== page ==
The Lawyer Africa Elite 2014 features an in-depth look at 46 leading independent firms’ strategies in 15 key sub-Saharan jurisdictions, as well as the views of in-house counsel from some of Africa’s largest companies... Read more
This year, The Lawyer’s annual ranking of the largest UK law firms by turnover is available as an interactive, digital benchmarking tool. For the first time this will allow you to manipulate each data set against the metrics of your choice.
Three-year restrictive covenant ends; old HK team reunited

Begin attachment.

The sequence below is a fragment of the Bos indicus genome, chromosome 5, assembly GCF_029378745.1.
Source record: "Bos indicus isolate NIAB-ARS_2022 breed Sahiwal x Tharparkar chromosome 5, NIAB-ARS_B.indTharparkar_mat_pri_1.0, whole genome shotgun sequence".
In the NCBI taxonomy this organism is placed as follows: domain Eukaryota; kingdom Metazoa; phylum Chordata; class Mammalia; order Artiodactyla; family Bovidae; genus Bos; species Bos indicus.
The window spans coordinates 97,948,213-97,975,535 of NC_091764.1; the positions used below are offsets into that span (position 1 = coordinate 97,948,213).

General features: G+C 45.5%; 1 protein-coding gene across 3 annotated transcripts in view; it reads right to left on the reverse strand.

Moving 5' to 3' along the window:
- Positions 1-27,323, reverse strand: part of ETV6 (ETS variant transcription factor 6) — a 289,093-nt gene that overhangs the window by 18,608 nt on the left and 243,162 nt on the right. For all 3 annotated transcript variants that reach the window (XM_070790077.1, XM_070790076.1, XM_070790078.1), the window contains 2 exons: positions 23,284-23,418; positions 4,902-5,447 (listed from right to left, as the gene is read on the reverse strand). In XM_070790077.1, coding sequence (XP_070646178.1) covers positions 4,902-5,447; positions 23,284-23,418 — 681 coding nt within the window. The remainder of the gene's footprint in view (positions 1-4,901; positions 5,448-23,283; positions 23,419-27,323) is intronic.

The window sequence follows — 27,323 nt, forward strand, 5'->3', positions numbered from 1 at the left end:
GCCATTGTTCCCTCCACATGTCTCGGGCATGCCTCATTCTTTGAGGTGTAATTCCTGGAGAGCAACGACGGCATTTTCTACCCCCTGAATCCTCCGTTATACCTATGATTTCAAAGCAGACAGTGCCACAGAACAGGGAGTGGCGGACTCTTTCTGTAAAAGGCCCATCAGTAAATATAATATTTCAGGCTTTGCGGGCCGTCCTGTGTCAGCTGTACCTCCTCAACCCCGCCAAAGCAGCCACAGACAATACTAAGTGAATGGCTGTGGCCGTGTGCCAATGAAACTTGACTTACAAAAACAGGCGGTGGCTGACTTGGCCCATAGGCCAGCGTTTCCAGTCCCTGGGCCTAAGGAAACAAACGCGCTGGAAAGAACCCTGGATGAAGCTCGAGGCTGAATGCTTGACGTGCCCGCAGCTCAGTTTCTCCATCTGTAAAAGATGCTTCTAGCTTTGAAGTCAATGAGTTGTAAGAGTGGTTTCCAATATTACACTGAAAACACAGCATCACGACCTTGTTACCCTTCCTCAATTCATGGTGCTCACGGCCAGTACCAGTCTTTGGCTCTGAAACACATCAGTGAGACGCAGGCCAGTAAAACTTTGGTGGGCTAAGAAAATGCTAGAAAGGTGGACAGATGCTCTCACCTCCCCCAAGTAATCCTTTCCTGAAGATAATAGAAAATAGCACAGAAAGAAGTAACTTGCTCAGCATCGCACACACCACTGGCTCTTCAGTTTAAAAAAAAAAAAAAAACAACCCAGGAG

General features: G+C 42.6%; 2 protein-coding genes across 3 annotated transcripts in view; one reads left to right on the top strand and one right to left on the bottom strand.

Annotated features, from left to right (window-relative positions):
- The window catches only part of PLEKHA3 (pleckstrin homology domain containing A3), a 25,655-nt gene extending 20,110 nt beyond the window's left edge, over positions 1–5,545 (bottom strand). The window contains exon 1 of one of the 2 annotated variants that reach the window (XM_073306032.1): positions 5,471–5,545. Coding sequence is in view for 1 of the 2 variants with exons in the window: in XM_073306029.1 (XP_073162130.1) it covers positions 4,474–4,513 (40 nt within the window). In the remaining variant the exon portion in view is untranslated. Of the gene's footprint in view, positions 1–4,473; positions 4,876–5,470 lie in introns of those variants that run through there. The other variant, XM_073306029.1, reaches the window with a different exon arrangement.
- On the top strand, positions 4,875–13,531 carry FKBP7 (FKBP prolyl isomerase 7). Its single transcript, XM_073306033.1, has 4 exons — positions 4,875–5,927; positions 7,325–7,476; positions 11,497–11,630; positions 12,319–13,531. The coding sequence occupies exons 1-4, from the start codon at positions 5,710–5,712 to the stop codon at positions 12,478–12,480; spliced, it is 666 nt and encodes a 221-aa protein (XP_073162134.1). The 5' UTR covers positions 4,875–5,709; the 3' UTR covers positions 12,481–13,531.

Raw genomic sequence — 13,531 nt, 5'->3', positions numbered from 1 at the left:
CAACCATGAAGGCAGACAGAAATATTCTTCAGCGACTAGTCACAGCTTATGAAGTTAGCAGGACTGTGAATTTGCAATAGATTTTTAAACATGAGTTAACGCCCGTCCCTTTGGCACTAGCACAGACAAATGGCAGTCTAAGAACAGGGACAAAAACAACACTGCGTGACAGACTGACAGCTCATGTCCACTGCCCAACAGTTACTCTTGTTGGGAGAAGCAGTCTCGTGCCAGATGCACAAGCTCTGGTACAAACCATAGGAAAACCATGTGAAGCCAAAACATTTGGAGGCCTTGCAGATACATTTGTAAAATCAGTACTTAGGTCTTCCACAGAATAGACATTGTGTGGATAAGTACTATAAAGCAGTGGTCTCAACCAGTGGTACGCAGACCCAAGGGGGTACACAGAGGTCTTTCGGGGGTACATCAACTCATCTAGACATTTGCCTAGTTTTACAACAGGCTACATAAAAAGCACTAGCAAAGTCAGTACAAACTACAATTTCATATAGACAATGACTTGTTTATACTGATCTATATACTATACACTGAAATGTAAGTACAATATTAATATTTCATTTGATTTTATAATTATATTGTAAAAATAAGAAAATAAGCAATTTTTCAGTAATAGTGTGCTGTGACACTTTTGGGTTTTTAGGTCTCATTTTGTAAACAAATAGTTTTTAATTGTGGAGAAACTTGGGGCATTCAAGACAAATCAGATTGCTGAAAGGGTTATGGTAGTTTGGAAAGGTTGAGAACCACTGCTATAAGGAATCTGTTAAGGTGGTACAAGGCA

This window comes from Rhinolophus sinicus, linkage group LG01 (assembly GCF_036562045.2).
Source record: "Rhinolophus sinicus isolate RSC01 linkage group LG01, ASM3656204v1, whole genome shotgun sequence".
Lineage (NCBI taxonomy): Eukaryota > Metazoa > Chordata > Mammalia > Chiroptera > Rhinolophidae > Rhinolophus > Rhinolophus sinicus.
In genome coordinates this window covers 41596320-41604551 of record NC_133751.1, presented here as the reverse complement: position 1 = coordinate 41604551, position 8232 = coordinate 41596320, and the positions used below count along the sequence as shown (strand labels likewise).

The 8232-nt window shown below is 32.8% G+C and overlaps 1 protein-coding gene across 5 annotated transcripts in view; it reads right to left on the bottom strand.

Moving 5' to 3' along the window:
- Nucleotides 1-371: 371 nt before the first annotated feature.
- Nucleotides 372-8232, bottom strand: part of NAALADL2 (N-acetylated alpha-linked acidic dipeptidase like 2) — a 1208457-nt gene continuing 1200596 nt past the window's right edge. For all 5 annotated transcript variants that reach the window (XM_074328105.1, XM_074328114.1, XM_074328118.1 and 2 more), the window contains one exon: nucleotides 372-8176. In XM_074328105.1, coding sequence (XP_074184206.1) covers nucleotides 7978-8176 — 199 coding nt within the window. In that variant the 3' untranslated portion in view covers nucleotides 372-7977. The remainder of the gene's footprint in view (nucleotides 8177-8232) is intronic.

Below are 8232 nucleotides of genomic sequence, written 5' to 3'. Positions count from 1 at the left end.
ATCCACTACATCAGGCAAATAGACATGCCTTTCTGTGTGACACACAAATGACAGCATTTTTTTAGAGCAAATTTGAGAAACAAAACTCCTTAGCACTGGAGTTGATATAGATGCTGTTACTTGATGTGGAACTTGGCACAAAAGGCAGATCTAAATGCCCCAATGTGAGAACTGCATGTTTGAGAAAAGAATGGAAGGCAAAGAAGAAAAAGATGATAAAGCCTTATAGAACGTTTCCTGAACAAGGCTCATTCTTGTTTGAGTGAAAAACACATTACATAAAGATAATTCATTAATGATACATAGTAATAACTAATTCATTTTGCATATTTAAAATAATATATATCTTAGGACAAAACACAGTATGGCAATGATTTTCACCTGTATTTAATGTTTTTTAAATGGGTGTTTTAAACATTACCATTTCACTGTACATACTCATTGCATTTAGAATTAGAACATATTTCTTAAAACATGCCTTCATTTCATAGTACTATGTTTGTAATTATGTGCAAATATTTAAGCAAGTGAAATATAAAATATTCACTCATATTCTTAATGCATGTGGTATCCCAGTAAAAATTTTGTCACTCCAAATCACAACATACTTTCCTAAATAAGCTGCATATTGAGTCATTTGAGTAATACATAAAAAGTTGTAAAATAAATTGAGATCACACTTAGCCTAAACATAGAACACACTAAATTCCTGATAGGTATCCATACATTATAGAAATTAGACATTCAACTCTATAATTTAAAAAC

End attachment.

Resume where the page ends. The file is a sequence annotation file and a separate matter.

Norton Rose is set to open a new Hong Kong office just two days after a restrictive covenant preventing it from practising in Hong Kong expires. The firm will open its doors with a six-partner team, the nucleus of which is staff from its old Hong Kong office. Norton Rose opened in Hong Kong in the mid-1970s with a joint venture with Johnson Stokes & Master, but in 1998 it terminated the association. According to Norton Rose's Asia head Paul Giles, the firm wanted to refocus on corporate finance, asset finance and litigation, and wanted to take advantage of the firm's global brand. However, the joint venture agreement contained a covenant stating that Norton Rose could not practise in Hong Kong for three years after the termination of the partnership. The opening of the new office will see some of Norton Rose's old Hong Kong team reunited. David Stannard, who will head the Hong Kong office, will rejoin former colleagues Jim James, Peter Haslam and Graeme Muir. Banking partner Haslam and litigation partner James were relocated to the Singapore office when the old office was closed, while Muir returned to London. They will be joined by London partners Giles Brand and Glenn Hall. Stannard has spent three years in-house at the Hong Kong Securities and Exchange Commission. His knowledge of the Hong Kong takeover code will stand the firm in good stead for M&A work, but it still faces a battle to rebuild its Hong Kong practice. The firm has a good stable of global clients, including Cathay Pacific and HSBC, which it must win back for Hong Kong work. Giles said: "It was regrettable that we had to go through a three-year period of pain, but we're very confident that we can turn things around." The firm has been out of the market during an economic slowdown when corporate finance work has been thin on the ground and will benefit from going back in at a period when ground rents are fairly low and quality associates are easier to pick up. The firm has taken space in Jardine House, which it intends to fill with Hong Kong-qualified associates and some lateral hires. The firm is also planing to open a Beijing office in the near future.